Another diplomatic success!

Discussion in 'Economics' started by oil_trader, May 13, 2005.

  1. I guess our invitation musta blown off the stoop!

    The United States is nursing a bruised ego. After decades of funding malleable regimes, fomenting right-wing coups and building economic hegemony in the Americas, Washington just found itself locked out of its own backyard.

    This week saw leaders of the Latin American and Arab worlds meet in a historic summit in Brazil - and the US was denied even the courtesy of observer status. Washington is outraged, fearing that this was more than just a diplomatic slight: it sees it as the latest gesture of defiance from the two regions that bear the deepest grudge over recent US foreign policy.

    The Summit of South American-Arab Countries, which concluded on Wednesday and was attended by Iraqi president Jalal Talabani, furthered Latin America's drive to strengthen relationships away from the United States. Brazilian President Luiz Ignacio Lula da Silva led moves by South American states to cement alliances outside the US, which has traditionally held the South on a short leash economically.

    On the surface, the summit's "Brasilia declaration" was predictable. Arab states ensured there was a condemnation of Israel's occupation of the Palestinian territories. But Capitol Hill is said to be more concerned about its rumblings of dissent on its doorstep.

    "It is time to change the commercial geography of the world," Lula said at the summit. "If we are alone, then none of us can compete with rich nations."

    Commentators in the US have taken the move very seriously. "This is mind-boggling in its significance," Larry Birns, head of the Council of Hemispheric Affairs, one of Washington's most prominent independent think tanks, told The London Line. "There is a growing tendency in Latin American states to break out of the ghetto of US diplomacy," he said. He compared the attitude of President George W. Bush's administration to its poor cousins in the South to Russian President Vladimir Putin's clamping down on the efforts of many Eastern European states to distance themselves from Moscow. "The symbolic message of the snub couldn't be huger," Birns said.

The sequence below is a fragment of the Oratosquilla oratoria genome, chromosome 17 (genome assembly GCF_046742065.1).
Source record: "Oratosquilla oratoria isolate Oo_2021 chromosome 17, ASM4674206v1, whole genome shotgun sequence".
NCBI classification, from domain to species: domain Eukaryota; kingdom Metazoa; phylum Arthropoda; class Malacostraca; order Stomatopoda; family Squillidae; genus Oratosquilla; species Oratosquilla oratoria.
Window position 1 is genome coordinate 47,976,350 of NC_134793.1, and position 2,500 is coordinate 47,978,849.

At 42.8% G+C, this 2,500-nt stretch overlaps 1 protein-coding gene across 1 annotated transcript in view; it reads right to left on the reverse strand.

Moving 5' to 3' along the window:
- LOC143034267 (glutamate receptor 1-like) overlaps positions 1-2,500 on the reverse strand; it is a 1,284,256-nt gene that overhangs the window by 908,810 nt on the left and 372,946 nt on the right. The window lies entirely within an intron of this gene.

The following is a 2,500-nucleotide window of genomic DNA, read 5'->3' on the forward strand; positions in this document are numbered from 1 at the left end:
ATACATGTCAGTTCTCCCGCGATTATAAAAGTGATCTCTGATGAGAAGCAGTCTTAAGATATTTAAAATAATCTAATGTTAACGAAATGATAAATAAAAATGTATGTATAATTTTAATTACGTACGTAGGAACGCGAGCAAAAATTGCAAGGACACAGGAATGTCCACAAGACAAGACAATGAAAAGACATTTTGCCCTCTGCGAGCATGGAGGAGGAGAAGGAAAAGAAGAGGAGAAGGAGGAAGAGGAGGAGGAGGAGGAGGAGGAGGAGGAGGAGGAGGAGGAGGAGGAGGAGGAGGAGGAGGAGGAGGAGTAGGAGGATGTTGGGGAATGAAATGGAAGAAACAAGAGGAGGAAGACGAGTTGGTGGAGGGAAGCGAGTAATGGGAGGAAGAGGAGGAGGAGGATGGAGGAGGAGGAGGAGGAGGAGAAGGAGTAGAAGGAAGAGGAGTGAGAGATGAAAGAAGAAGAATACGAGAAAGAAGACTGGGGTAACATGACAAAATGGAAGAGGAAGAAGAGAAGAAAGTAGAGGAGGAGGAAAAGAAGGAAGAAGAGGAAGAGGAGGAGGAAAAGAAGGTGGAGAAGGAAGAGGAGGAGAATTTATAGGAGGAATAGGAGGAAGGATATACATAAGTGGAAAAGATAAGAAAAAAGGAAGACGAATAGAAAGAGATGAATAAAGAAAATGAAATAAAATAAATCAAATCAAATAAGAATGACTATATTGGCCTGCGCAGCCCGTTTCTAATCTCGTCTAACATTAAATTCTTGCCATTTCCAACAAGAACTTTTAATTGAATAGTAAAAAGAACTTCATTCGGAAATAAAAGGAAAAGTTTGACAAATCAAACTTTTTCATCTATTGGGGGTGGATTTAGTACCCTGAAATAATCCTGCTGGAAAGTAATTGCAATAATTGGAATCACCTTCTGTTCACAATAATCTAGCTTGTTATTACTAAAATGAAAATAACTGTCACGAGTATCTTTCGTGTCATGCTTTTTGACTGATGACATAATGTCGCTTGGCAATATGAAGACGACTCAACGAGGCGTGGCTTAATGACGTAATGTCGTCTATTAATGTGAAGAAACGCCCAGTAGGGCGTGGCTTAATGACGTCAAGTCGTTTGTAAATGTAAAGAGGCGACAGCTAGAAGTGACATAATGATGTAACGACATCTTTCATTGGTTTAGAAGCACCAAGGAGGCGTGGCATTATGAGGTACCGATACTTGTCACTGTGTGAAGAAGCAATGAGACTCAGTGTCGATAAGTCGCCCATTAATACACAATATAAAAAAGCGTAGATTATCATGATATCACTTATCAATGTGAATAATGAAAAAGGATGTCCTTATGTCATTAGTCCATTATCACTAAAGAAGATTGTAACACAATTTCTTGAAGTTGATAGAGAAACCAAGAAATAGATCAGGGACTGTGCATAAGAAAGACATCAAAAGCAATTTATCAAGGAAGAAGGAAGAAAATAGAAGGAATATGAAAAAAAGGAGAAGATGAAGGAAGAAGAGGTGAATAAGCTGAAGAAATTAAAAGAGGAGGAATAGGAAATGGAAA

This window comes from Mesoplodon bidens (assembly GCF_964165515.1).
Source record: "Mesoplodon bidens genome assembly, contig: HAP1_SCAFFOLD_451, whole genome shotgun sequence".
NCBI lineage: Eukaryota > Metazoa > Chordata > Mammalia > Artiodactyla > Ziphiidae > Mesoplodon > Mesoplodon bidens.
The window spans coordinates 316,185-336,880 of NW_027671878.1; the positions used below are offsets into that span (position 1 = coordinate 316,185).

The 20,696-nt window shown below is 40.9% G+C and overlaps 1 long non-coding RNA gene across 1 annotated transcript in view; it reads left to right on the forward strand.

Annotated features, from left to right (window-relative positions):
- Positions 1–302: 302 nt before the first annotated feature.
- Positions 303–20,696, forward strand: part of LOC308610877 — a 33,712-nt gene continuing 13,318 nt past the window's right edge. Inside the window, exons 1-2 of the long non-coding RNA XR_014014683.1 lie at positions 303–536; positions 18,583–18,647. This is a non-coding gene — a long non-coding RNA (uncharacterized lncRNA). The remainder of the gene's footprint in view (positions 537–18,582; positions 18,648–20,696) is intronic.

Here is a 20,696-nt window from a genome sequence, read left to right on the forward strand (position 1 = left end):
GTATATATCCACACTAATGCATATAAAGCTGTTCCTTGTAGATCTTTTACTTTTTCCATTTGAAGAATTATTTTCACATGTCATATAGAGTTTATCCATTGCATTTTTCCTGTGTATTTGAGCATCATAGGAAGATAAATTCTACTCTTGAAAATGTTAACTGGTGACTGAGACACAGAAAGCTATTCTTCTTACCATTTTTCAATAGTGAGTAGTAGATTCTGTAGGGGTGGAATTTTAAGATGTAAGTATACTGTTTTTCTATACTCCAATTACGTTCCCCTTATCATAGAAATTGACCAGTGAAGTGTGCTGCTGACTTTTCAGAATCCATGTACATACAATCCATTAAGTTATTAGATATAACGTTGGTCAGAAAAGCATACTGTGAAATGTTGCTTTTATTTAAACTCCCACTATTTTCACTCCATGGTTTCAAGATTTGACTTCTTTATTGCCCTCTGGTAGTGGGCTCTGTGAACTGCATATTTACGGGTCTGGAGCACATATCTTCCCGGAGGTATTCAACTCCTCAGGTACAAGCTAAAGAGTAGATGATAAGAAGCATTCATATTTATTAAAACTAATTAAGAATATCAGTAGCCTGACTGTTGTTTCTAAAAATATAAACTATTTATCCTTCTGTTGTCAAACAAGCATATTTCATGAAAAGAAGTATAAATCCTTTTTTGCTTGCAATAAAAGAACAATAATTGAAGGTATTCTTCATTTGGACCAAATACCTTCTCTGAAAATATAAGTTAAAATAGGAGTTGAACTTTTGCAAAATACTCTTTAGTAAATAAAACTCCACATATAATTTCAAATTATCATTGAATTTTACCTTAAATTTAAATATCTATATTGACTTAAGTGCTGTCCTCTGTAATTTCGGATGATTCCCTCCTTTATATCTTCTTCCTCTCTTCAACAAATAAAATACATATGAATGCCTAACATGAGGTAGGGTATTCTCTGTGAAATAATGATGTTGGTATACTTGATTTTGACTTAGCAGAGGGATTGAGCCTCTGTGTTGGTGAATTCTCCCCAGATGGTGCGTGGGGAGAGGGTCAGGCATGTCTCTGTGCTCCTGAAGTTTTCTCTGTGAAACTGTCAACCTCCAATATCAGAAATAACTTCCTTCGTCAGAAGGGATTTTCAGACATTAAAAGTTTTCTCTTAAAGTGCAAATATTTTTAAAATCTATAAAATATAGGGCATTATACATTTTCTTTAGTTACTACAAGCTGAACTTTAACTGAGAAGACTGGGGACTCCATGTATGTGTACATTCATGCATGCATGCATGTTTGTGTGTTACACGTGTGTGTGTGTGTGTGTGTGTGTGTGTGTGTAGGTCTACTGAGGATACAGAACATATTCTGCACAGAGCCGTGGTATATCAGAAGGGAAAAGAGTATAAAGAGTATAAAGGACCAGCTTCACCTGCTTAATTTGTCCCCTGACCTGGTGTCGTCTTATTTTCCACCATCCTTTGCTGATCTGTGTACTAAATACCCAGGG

That exhortation seems to fall on deaf ears. Washington's grand plans for a Free Trade Area of the Americas have stalled after Latin American leaders objected to proposals restricting access to US markets and continued subsidies for US industry. The rhetoric of the Brazilian summit will do nothing to quell fears that the FTAA is dead in the water.

    Washington's most throbbing Latin American headache takes the form of Venezuela's Hugo Chavez. Birns believes Chavez, a man who has publicly called President Bush a "dickhead", was "instrumental in orchestrating the summit".

    Venezuela, which controls 40% of the US' oil imports, has moved closer to Cuba, the bête noire of US-Latin American relations, since Chavez was elected president in 1998. He survived a US-backed coup in 2002 and, with the example of his radically socialist "Bolivarian revolution", is giving the rest of the continent a lesson in bucking the north's neo-liberal agenda.

    The snub completes a bad month for the US in Latin America. Both their preferred candidates for the presidency of the Organisation of American States were defeated two weeks ago in a bruising race eventually won by Chilean socialist Jose Miguel Insulza.

    It remains to be seen how far Latin America's bid for greater independence can go. The continent still receives US$1.6 billion financial assistance from the US, and owes vast sums to the IMF and the World Bank. With antagonistic appointments in Washington - such as that of Roger Noriega, a man implicated in the Iran Contra scandal - tensions between Washington and Latin America show no sign of improving in the near future.